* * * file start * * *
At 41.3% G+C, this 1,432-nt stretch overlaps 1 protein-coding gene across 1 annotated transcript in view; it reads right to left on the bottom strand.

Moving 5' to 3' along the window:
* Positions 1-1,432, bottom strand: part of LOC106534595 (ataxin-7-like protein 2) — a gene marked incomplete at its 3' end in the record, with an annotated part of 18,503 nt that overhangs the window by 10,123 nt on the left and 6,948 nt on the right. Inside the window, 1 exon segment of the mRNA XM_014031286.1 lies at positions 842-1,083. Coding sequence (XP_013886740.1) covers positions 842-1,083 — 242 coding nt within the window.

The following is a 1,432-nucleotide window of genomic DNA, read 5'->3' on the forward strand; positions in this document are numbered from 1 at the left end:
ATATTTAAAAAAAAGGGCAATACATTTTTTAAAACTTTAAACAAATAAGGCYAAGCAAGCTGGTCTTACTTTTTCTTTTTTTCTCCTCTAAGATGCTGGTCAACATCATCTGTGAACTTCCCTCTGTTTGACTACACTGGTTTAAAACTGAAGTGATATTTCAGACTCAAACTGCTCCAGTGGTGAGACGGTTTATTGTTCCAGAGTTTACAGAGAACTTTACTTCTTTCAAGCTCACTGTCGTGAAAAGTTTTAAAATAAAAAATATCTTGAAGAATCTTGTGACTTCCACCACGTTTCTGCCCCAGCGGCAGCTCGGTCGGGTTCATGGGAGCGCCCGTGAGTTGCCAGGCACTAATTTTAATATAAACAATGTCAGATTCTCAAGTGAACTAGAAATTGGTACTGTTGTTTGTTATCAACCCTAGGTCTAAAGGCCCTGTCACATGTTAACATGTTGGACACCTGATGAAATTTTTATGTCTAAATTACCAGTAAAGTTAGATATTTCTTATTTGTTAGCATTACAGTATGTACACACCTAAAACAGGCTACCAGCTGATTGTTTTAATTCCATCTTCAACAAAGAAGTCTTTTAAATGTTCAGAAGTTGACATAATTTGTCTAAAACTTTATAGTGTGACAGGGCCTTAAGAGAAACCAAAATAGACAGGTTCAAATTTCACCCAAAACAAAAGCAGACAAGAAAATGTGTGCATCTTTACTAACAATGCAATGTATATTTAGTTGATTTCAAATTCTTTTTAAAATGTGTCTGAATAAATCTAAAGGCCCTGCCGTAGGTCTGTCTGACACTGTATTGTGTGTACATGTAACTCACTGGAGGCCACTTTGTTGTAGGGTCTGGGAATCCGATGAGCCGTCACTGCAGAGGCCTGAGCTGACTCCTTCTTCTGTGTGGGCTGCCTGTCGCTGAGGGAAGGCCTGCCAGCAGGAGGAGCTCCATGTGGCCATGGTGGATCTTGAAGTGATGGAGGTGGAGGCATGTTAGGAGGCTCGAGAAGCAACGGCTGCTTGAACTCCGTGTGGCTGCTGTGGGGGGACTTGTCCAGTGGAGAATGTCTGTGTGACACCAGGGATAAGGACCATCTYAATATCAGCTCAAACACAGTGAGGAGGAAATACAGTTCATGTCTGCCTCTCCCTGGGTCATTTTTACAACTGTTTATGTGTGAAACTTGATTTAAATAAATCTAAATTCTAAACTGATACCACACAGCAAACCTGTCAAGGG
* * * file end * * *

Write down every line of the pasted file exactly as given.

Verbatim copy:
At 41.3% G+C, this 1,432-nt stretch overlaps 1 protein-coding gene across 1 annotated transcript in view; it reads right to left on the bottom strand.

Moving 5' to 3' along the window:
* Positions 1-1,432, bottom strand: part of LOC106534595 (ataxin-7-like protein 2) — a gene marked incomplete at its 3' end in the record, with an annotated part of 18,503 nt that overhangs the window by 10,123 nt on the left and 6,948 nt on the right. Inside the window, 1 exon segment of the mRNA XM_014031286.1 lies at positions 842-1,083. Coding sequence (XP_013886740.1) covers positions 842-1,083 — 242 coding nt within the window.

The following is a 1,432-nucleotide window of genomic DNA, read 5'->3' on the forward strand; positions in this document are numbered from 1 at the left end:
ATATTTAAAAAAAAGGGCAATACATTTTTTAAAACTTTAAACAAATAAGGCYAAGCAAGCTGGTCTTACTTTTTCTTTTTTTCTCCTCTAAGATGCTGGTCAACATCATCTGTGAACTTCCCTCTGTTTGACTACACTGGTTTAAAACTGAAGTGATATTTCAGACTCAAACTGCTCCAGTGGTGAGACGGTTTATTGTTCCAGAGTTTACAGAGAACTTTACTTCTTTCAAGCTCACTGTCGTGAAAAGTTTTAAAATAAAAAATATCTTGAAGAATCTTGTGACTTCCACCACGTTTCTGCCCCAGCGGCAGCTCGGTCGGGTTCATGGGAGCGCCCGTGAGTTGCCAGGCACTAATTTTAATATAAACAATGTCAGATTCTCAAGTGAACTAGAAATTGGTACTGTTGTTTGTTATCAACCCTAGGTCTAAAGGCCCTGTCACATGTTAACATGTTGGACACCTGATGAAATTTTTATGTCTAAATTACCAGTAAAGTTAGATATTTCTTATTTGTTAGCATTACAGTATGTACACACCTAAAACAGGCTACCAGCTGATTGTTTTAATTCCATCTTCAACAAAGAAGTCTTTTAAATGTTCAGAAGTTGACATAATTTGTCTAAAACTTTATAGTGTGACAGGGCCTTAAGAGAAACCAAAATAGACAGGTTCAAATTTCACCCAAAACAAAAGCAGACAAGAAAATGTGTGCATCTTTACTAACAATGCAATGTATATTTAGTTGATTTCAAATTCTTTTTAAAATGTGTCTGAATAAATCTAAAGGCCCTGCCGTAGGTCTGTCTGACACTGTATTGTGTGTACATGTAACTCACTGGAGGCCACTTTGTTGTAGGGTCTGGGAATCCGATGAGCCGTCACTGCAGAGGCCTGAGCTGACTCCTTCTTCTGTGTGGGCTGCCTGTCGCTGAGGGAAGGCCTGCCAGCAGGAGGAGCTCCATGTGGCCATGGTGGATCTTGAAGTGATGGAGGTGGAGGCATGTTAGGAGGCTCGAGAAGCAACGGCTGCTTGAACTCCGTGTGGCTGCTGTGGGGGGACTTGTCCAGTGGAGAATGTCTGTGTGACACCAGGGATAAGGACCATCTYAATATCAGCTCAAACACAGTGAGGAGGAAATACAGTTCATGTCTGCCTCTCCCTGGGTCATTTTTACAACTGTTTATGTGTGAAACTTGATTTAAATAAATCTAAATTCTAAACTGATACCACACAGCAAACCTGTCAAGGG